The most commonly considered mechanism is pulmonary aspiration of the gastric contents, resulting in acid-induced injury. Beta agonists might contribute to gastroesophageal reflux (GER) by decreasing lower esophageal pressure (Yamaya et al., 2001). GER probably occurs more often when the patient is bedridden, and vomiting may be more frequent in patients with GER, adding to the risk of aspiration pneumonia (Feinberg et al., 1990). Aspiration pneumonia contributes to infection of the lung due to the aspiration of bacteria contained in oropharyngeal or gastric secretions. Normal hosts are less likely to develop pneumonia (Barish et al., 1985) because they either aspirate smaller volumes or are able to clear bacteria rapidly. But, an extremely small volume (0.01 ml) of saliva can contain pathogenic numbers of bacteria, and elderly patients with a predisposition to aspiration frequently aspirate oropharyngeal or gastric secretions containing high numbers of bacteria (Bartlett et al., 1974; Johanson & Harris, 1980; Toews et al., 1990). The progressive loss of protective swallowing and cough reflexes with age is thought to be one of the major risk factors for aspiration pneumonia in older people (Pontoppidan & Beecher, 1960). Impaired swallowing and cough reflexes have been demonstrated in elderly patients who develop aspiration pneumonia (Nakazawa et al., 1993; Sekizawa et al., 1990; Yamaya et al., 2001), as has a high incidence of silent aspiration in elderly patients with community-acquired pneumonia (Kikuchi et al., 1994); nevertheless, normal elderly people display no deterioration in their coughing reflex (Katsumata et al., 1995) (Table 6).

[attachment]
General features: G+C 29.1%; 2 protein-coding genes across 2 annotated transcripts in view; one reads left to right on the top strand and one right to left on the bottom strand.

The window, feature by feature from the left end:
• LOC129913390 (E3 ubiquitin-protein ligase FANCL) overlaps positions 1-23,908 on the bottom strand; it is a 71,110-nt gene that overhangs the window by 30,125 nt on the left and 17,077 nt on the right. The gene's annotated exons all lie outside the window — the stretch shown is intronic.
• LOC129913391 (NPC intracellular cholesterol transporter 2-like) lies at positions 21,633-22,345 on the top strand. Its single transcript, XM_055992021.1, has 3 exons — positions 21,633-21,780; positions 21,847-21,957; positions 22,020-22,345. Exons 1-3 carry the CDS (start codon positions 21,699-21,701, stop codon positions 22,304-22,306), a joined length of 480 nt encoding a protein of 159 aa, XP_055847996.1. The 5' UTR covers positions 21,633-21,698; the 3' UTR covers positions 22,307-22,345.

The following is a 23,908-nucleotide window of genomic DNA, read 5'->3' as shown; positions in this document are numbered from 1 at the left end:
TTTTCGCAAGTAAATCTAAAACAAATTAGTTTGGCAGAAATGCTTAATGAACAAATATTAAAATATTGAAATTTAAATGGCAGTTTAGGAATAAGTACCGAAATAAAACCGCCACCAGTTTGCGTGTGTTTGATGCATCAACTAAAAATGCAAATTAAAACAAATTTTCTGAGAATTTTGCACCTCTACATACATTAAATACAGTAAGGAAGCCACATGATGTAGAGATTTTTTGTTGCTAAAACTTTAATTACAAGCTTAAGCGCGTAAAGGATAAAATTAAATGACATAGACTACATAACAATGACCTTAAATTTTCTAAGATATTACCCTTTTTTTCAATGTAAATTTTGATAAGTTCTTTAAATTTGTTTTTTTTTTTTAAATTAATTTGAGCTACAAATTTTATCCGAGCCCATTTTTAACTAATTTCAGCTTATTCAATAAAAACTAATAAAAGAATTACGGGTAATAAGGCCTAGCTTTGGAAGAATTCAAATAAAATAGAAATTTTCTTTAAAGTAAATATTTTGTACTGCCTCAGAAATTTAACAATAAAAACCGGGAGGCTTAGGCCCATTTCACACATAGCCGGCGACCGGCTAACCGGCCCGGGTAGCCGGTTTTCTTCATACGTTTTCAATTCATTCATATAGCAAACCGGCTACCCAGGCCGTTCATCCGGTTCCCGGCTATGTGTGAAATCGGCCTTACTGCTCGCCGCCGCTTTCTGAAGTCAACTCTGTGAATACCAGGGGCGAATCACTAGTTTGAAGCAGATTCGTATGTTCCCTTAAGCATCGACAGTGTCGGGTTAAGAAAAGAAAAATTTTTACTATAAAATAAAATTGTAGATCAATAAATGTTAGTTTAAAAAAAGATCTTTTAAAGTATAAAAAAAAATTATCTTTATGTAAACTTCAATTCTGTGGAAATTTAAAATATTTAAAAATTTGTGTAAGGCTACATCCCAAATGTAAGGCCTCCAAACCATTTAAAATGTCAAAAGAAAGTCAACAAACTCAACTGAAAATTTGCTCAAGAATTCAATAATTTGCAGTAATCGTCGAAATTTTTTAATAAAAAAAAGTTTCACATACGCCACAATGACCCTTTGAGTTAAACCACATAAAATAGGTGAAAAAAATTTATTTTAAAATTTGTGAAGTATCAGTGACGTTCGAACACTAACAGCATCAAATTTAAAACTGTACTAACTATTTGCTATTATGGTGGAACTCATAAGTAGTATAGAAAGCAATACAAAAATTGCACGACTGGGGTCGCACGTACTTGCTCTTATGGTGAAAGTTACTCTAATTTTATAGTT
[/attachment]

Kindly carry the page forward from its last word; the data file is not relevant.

Loss of respiratory system function
Impaired swallowing
Silent aspiration
Impaired cough reflex

Table 6.

Characteristics of elderly patients

Leder & Ross reported that 29% of the total referral population in an tertiary-care teaching hospital exhibited aspiration while 44% of patients with vocal fold immobility aspirated, indicating that vocal fold immobility was associated with a 15% increased incidence of aspiration in patients already suspected of dysphagia. Left vocal fold immobility most frequently occurred due to surgical trauma (60%). A liquid bolus was aspirated more often than a puree bolus (Leder & Ross, 2005). Aspiration caused by RLN palsy has also been reported (Heitmiller et al., 2000; Perie et al., 1998). As a consequence, the nerve is particularly vulnerable to pathological conditions involving these structures (Ortner, 1897; Thirlwall, 1997; Woodson & Kendrick, 1989). In cases of thoracic aortic aneurysm, the incidence of left RLN (LRLN) palsy has been reported to range from 5% to 12% (Stoob et al., 2004). The incidence of LRLN palsy was 8.6% in a study of 500 patients (de Bakey et al., 1978) and 5% in another study of 168 cases (Teixido & Leonetti, 1990). Ishimoto et al. reported an incidence of vocal cord immobility of 32% (20/62), which was confirmed by laryngoscopy after surgery for TAA, and 16 out of 19 patients (84 %) who were followed for more than 6 months did not fully recover (Ishimoto et al., 2002)